Explaining autism is hard. Understanding the complexities inside of my sweet boy can feel like trying to catch and examine the wind.
If there is one piece of autism awareness I can leave you with this month, this would be it:
The next time you are stuck at the grocery store, irritated with the man at the front of the growing line because he keeps chatting with the clerk, think of my boy.
The man might be verbally ruminating about new soda flavors he saw on tv or explaining his frustration that the store is out of the only bread he eats. How it is very important because he eats this bread for every meal in his day.
He may also bring up the triangle-shaped crackers he saw on aisle seven. For him, this is so silly because crackers really should be square.
He’ll fumble with his money. Something that seems so simple for many but for him, this has taken intentional practice. He carefully counts and counts again.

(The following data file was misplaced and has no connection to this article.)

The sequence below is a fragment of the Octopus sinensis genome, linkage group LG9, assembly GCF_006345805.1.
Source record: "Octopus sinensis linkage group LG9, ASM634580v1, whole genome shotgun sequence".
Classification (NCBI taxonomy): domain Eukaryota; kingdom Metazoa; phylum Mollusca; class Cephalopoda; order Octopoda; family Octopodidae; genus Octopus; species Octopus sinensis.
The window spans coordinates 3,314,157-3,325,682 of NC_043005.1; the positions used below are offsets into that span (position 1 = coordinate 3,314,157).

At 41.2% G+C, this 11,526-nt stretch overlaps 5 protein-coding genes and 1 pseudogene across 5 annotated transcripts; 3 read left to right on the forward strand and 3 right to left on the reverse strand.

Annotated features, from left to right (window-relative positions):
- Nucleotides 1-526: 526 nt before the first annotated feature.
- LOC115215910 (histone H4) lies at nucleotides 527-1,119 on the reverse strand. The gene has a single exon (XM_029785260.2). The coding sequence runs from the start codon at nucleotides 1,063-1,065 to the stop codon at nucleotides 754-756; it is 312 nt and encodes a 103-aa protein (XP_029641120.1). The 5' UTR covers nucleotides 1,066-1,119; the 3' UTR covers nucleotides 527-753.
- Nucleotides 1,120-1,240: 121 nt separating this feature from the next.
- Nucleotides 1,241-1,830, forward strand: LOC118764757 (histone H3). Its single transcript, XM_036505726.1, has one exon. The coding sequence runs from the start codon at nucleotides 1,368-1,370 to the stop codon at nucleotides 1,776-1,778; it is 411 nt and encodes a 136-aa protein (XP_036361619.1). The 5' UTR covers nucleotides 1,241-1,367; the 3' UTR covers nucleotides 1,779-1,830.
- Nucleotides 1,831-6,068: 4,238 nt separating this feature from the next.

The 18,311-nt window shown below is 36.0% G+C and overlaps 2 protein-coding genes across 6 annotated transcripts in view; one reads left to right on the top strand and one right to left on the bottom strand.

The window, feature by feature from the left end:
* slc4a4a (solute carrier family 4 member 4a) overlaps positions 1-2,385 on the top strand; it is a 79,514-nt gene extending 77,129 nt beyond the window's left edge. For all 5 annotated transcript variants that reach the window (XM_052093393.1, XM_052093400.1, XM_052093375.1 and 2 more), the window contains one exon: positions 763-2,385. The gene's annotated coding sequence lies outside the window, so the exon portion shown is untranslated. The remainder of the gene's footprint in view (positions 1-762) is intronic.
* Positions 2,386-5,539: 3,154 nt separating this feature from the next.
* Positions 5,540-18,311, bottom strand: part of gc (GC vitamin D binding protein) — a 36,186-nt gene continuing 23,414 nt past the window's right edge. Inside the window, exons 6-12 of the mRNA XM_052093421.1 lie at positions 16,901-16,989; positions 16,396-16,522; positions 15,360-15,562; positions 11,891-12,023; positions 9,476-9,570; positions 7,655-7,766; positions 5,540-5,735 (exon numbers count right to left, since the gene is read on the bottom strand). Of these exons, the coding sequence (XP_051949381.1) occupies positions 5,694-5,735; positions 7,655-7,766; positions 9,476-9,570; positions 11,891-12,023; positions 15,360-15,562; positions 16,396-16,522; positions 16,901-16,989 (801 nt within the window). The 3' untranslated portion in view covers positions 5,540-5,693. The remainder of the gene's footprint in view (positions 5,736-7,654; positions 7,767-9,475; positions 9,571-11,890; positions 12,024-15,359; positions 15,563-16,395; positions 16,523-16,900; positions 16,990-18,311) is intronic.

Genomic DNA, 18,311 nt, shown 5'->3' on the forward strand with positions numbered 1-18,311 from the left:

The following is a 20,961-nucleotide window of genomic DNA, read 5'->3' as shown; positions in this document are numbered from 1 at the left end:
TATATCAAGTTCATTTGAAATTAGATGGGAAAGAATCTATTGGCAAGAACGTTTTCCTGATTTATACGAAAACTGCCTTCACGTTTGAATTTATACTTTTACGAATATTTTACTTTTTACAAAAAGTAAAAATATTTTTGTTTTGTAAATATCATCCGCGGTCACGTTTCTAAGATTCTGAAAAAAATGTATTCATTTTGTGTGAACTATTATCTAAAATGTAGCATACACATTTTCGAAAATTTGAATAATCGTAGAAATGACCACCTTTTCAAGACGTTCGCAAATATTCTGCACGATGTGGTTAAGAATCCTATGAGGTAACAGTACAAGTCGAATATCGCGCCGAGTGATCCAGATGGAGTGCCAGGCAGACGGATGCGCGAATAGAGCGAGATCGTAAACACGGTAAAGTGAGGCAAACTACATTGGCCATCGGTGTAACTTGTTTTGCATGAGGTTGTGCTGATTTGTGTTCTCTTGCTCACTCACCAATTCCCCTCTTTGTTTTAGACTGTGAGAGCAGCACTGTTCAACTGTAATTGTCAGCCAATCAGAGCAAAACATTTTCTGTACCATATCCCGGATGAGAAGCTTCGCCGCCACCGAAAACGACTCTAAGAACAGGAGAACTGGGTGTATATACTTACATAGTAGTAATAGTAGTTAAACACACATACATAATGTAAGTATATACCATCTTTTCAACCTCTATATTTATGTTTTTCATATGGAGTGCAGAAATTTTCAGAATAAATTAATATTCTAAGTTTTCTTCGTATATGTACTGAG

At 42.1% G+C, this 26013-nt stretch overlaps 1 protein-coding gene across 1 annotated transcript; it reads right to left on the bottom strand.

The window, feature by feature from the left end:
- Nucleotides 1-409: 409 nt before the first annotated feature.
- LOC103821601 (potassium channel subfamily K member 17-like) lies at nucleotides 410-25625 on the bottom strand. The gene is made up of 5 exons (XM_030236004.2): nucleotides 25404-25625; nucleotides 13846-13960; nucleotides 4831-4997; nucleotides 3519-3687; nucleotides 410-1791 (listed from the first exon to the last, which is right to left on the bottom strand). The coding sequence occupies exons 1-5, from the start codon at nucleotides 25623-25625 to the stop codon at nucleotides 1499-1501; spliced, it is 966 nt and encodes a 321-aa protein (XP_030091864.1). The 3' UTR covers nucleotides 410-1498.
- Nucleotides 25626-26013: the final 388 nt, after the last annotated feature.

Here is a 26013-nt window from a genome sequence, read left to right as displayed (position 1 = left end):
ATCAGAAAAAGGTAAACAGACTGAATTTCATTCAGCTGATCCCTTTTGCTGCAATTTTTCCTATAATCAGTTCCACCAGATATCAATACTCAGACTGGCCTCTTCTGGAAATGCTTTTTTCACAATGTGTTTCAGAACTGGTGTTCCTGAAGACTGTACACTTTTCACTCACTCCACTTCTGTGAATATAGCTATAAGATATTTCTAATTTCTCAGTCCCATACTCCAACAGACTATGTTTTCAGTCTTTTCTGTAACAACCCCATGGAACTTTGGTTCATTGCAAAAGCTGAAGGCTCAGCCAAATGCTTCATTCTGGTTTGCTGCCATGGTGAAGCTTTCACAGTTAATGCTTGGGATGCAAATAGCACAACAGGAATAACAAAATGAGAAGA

He’ll often adjust his big, bulky headphones. At first, you probably thought he was listening to music, but they are there to block out the unwanted sounds, squeaky grocery carts, fluorescent lighting, beeping registers, that kind of distracting thing.
When he moans, chats to himself, and waves his arms, he is growing more uncomfortable and overwhelmed in this busy place. Moving his body and voice this way helps him stay calm.
Remember by boy.
Because one day, this will be him. While I don’t know exactly how he will behave, I do know he will be processing a lot just to be there.
I know he will have worked hard for years to be in that line alone, and I will be so proud of him for this.
I’ve seen him work harder than most for his entire life just to participate in this world. This work began long before his autism diagnosis at three years old or before any of the accompanying anxiety, sensory-processing disorder, and obsessive-compulsive behaviors were ever put down on paper and filed away somewhere.
So please, remember this blue-eyed boy who loves pirates, music, and square crackers and whose hard work began when he was a toddler. The 1-in-54 whose brains work differently like his, they will grow up, and their hard work will remain, too.
Remember that you do not have to see the struggle for it to be there.
As his mother, I need you to be kind and patient with him. I beg that of you.
He works so hard.